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Legal fight continues over H.B. blogger’s motion against Ocean View School District trustee

Ocean View School District board member Gina Clayton-Tarvin, in pink in this June photo, appeared in court this week for oral arguments after a Huntington Beach blogger appealed an earlier case alleging she had tried to limit his public participation when she sought a restraining order against him last year.
(File Photo)
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A Huntington Beach blogger is asking a state appeals court to set aside a lower-court ruling and find that Ocean View School District trustee Gina Clayton-Tarvin sought to silence his criticism when she pursued a restraining order against him last year.

During a hearing this week before a panel of judges in California’s 4th District Court of Appeal, Chad Morgan, lawyer for HB Sledgehammer publisher Charles “Chuck” Johnson, argued that the motion was wrongly struck down and should be granted, regardless of the lower court’s ruling on the restraining order.

For the record:
11:38 AM, Dec. 27, 2019 This article originally stated that Johnson did not respond to requests for comment. The requests were made to Johnson’s lawyer.

The appeal brief, filed April 26, argues that Orange County Superior Court Judge Sheila Recio “erred” when she denied the anti-strategic lawsuit against public participation, or anti-SLAPP, motion that Johnson filed against Clayton-Tarvin.

In a tentative ruling in August 2018, Recio called the motion “moot” since another Superior Court judge had already rejected Clayton-Tarvin’s petition for a permanent restraining order against Johnson.

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Morgan wrote in a court brief that the motion was “properly and timely filed” before the restraining order hearing and should be considered because Johnson potentially could still recoup attorney fees.

Requests for comment made to Johnson’s lawyer this week were not returned.

The legal tussle between the two outspoken Huntington Beach figures began in March 2018, when Clayton-Tarvin was granted a temporary restraining order against Johnson, who she claimed had threatened violence against her and her family at school board meetings and in social media posts.

Her request for a permanent restraining order, however, was unsuccessful. Then-Orange County Superior Court Judge Timothy Stafford ruled against the petition in May 2018, saying Clayton-Tarvin knew the consequences of elected office.

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“I feel that the lower court was accurate in its ruling and that threats of violence are not protected speech, ever,” Clayton-Tarvin, now the Ocean View board president, said Monday.

Johnson, however, claims Clayton-Tarvin tried to stifle his freedom of speech with the restraining order. Anti-SLAPP motions like the one he pursued are meant to protect people who criticize public officials from meritless legal action.

Morgan said a civil harassment restraining order would have prevented Johnson from attending school board meetings.

“That right there would have been enough to deny the restraining order as a whole,” Morgan said Monday.

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Clayton-Tarvin’s attorney, Jeffrey Shields, disputed that argument, saying he and Clayton-Tarvin had asked that Johnson still be allowed to attend school board and City Council meetings, even if the restraining order were granted.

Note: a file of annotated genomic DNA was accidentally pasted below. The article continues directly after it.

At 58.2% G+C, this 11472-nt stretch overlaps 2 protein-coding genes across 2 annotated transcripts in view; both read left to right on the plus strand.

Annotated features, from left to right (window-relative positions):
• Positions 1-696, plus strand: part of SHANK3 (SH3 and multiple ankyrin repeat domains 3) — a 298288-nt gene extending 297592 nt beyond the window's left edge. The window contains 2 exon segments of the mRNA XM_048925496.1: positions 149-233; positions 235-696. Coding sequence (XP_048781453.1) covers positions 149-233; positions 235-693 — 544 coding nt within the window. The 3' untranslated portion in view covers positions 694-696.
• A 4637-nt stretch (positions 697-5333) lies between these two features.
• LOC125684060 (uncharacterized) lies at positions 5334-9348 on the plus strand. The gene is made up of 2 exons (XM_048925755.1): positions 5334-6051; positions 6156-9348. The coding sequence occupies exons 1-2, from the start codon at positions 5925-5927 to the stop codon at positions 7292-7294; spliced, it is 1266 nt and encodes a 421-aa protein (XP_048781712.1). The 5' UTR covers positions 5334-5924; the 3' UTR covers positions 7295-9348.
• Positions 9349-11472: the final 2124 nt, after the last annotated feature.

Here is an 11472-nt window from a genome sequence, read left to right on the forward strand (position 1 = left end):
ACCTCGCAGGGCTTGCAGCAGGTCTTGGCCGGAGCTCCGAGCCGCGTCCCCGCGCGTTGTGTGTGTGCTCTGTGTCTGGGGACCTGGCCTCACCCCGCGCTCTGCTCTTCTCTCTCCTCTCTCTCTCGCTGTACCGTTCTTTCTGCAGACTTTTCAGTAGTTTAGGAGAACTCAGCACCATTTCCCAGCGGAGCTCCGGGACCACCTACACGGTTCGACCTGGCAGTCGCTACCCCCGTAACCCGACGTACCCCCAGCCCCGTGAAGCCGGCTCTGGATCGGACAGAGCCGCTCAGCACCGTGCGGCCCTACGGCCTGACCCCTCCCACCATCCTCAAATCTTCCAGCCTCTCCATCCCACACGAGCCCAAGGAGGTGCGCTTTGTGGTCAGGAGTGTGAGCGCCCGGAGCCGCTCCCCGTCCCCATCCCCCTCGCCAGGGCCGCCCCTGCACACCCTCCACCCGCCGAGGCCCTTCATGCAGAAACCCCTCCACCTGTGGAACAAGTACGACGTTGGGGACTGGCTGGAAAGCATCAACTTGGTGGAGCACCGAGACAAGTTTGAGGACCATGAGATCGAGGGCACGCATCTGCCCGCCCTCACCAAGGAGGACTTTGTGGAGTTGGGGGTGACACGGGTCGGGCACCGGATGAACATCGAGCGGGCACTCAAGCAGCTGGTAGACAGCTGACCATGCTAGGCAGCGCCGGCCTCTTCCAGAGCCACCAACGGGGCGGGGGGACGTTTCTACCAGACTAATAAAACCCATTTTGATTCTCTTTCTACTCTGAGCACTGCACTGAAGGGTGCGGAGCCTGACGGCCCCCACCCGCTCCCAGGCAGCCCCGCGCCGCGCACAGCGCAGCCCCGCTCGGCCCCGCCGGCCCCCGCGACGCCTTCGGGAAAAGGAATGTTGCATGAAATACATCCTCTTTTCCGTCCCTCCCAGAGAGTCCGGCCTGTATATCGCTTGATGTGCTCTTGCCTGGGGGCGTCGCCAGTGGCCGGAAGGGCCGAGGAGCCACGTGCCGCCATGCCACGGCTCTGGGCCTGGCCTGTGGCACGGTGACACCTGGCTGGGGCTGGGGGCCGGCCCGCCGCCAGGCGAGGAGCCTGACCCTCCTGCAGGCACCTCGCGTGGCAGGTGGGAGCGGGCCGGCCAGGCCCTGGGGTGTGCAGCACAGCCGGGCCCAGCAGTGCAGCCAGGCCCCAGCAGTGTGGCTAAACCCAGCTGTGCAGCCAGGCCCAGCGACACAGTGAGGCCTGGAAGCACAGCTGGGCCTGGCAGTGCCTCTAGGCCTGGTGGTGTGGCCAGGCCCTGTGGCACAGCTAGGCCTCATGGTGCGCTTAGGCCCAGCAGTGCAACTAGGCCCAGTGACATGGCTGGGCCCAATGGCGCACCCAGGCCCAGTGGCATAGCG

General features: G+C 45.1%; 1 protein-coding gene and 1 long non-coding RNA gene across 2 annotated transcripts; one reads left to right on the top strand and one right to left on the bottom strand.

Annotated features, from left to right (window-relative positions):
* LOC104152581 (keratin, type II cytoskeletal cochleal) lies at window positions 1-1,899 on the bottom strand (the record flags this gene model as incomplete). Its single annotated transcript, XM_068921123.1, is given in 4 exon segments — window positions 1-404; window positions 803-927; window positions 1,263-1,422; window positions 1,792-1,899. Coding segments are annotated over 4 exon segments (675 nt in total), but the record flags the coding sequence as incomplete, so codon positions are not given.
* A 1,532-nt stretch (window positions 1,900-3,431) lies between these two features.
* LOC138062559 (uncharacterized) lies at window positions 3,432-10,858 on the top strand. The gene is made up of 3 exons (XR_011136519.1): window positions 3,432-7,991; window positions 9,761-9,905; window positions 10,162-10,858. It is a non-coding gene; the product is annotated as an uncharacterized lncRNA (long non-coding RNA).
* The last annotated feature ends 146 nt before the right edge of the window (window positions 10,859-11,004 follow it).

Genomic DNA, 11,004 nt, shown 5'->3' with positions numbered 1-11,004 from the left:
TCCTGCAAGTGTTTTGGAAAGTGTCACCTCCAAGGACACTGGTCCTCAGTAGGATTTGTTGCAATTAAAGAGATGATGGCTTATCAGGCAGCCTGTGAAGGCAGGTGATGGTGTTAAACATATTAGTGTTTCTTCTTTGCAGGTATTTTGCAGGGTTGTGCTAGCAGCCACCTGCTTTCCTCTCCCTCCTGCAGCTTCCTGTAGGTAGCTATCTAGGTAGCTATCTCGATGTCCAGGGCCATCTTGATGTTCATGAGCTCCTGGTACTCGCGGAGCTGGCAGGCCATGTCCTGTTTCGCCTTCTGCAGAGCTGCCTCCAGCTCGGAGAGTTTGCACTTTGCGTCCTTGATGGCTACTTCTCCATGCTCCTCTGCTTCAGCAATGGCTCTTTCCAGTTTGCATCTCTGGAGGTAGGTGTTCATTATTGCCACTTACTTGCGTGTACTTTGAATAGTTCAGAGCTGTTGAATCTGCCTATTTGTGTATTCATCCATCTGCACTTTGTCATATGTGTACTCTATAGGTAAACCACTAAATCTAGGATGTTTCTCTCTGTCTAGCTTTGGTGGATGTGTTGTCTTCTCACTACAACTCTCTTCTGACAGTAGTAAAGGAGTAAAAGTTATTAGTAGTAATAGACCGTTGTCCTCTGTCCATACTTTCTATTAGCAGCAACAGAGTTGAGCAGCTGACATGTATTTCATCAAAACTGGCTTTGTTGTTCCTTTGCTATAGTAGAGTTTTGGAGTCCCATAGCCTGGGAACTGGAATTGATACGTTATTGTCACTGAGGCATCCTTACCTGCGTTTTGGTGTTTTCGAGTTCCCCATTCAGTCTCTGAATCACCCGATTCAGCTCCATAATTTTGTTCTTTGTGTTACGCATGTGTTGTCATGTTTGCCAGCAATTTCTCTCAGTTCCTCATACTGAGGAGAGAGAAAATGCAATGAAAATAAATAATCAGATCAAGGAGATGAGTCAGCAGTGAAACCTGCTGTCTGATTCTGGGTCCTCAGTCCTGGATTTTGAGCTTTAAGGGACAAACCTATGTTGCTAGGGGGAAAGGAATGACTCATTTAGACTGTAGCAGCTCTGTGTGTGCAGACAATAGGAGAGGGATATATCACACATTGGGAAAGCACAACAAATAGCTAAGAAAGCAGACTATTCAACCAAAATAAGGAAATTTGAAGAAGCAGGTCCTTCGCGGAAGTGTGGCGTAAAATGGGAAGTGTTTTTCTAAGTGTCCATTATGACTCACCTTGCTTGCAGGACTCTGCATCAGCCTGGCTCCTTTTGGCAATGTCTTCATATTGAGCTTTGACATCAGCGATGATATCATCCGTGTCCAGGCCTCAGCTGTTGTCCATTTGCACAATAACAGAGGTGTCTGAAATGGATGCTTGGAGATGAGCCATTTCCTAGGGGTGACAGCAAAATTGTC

“We were not trying to get him barred from attendance. ... There was no potential topic we were trying to block,” Shields said. “We were simply trying to stop a public official [from being] intimated with violence.”

During Monday’s hearing, Associate Justice Richard Aronson said he was “at a loss to understand how the lower court denied the harassment petition.”

“‘Be quiet or be killed,’” Aronson said, reading aloud from court documents. “I’m kind of curious why [Johnson] wasn’t arrested.”

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Morgan said the statement was not a threat but rather part of a larger political dialogue.

“This entire case is dealing in the metaphorical realm,” he said.

“It seems like a normal person would interpret this as a threat,” Aronson responded.

Morgan accused Clayton-Tarvin of reporting political opponents to Facebook for “completely innocuous conduct” online to get them “put in Facebook jail.” He further characterized her as combative in the face of criticism and suggested that Johnson’s statements employed hyperbole and metaphor.

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Morgan also argued that Johnson’s speech is protected because it was part of political debate.

“Do you think threatening to kill someone is political debate?” Aronson said. “Is that what we’ve come to in this country?”

Politics has “always been contention,” Morgan said. He called the matter at hand a “political flame war, when ‘killing’ someone means beating someone at the ballot box.”

In his appeal brief, Morgan wrote that Johnson “has used some caustic metaphors in discussions about [Clayton-Tarvin]. He’s compared her to Charles Manson, wants to put her head on a stick and planned to expose her lies with a cluster bomb of information on the internet. None of these statements were intended or reasonably expected to be interpreted literally. They are common figures of speech, and [Johnson] was merely exaggerating his positions.”

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Shields, though, said “there is nothing about those threats of violence that do anything but instill fear.”

“There is nothing [in the statements] ... that says anything about a public issue” or “suggest[s] they were metaphorical,” he said.

The court will issue a written opinion on the matter within 90 days.

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